While I want to devote 100% to Emilia and company, there are many demands on my time and getting this house together is a major one. Establishing a routine will help maximize my writing time, as will simple repeatable processes (for updating social media accounts, running Amazon ads, etc). This means gathering up all my old notes from webinars and articles about productivity and implementing advice that works for my schedule and situation.

It’s a game of increments, as a clever gentleman recently advised me. Small gains on multiple fronts are achieved by organization and perseverance and eventually add up to Big Things.

Now, now, now

Being Type A, naturally I want everything done yesterday. Wish me luck!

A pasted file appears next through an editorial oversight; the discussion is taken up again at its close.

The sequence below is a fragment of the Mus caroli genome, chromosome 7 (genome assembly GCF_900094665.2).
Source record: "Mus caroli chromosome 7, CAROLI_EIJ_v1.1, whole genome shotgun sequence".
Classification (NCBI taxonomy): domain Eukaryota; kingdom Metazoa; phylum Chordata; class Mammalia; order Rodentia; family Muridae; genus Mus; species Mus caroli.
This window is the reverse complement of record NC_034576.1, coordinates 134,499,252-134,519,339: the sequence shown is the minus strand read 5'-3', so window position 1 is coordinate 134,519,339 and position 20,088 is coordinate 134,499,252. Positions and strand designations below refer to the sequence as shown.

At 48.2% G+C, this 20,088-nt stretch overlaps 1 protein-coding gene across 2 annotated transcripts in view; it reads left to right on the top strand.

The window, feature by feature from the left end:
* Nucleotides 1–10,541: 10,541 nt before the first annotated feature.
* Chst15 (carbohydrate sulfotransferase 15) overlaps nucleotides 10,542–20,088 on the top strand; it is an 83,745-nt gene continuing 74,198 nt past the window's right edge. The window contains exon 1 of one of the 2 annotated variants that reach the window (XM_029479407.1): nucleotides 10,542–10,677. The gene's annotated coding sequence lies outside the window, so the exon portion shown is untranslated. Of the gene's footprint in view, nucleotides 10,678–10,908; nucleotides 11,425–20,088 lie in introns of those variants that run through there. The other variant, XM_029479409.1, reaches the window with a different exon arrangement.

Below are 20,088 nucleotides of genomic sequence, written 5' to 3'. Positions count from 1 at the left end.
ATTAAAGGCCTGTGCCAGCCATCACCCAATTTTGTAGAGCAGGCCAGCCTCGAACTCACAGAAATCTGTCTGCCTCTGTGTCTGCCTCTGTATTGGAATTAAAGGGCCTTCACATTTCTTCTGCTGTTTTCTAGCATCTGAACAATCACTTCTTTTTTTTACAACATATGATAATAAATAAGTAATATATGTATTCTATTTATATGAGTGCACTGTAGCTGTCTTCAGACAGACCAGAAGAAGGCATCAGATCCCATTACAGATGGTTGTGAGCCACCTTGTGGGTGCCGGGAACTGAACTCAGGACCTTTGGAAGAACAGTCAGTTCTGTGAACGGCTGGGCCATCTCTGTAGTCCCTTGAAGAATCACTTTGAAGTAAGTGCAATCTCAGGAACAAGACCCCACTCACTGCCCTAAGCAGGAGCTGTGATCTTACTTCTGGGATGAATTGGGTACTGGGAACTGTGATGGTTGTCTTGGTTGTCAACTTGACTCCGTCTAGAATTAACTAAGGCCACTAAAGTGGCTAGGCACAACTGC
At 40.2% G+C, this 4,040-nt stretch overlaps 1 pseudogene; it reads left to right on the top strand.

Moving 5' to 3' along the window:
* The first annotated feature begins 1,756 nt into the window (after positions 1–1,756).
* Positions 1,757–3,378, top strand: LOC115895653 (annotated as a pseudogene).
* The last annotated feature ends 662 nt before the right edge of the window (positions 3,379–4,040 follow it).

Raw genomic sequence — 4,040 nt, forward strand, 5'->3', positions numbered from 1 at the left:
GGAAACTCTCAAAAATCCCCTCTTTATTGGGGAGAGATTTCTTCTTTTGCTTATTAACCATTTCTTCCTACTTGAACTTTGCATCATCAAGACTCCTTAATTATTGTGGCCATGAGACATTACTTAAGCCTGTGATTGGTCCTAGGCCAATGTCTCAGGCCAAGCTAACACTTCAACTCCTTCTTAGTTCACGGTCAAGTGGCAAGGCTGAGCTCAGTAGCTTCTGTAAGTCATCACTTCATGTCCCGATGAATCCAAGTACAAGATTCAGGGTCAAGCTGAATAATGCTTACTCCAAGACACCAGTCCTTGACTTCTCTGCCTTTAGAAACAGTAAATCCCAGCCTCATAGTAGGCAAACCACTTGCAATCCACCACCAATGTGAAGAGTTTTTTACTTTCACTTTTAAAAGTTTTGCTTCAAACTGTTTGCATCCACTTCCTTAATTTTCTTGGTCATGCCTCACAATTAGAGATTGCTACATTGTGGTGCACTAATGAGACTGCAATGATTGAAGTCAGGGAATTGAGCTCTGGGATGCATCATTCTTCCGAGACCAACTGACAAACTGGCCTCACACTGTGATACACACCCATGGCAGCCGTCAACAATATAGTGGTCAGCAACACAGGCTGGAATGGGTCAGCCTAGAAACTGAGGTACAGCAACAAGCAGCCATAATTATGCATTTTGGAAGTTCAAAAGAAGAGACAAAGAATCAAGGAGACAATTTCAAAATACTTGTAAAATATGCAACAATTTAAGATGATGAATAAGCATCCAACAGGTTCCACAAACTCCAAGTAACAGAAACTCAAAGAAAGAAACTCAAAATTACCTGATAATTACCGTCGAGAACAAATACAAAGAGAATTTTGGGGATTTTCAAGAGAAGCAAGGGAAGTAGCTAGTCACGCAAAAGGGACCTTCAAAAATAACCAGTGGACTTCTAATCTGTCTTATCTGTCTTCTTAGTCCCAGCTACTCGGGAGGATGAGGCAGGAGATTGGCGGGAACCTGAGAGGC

But as another wise person said, it’s all about the journey.

Time to feed the fish.

CARMEN AMATO

Mystery and thriller author. Retired Central Intelligence Agency intel officer. Dog mom to Hazel and Dutch. Recovering Italian handbag addict. 

Itzel’s story, or how she came to be in a thriller

Itzel’s story, or how she came to be in a thriller

Many of the pivotal moments in my life have happened over a good meal.

One time, however, the meal wasn’t even cooked.

There was a thriving expatriate community in Mexico City when we lived there. Soon after arriving, I met Delia from South Carolina. Her husband worked for a cell service company and they had two boys, both younger than my kids. Delia and Bob ended up renting a house near ours in the upscale Lomas de Chapultepec neighborhood. Delia and I both belonged to a small English-language writing group and the Newcomer’s Club.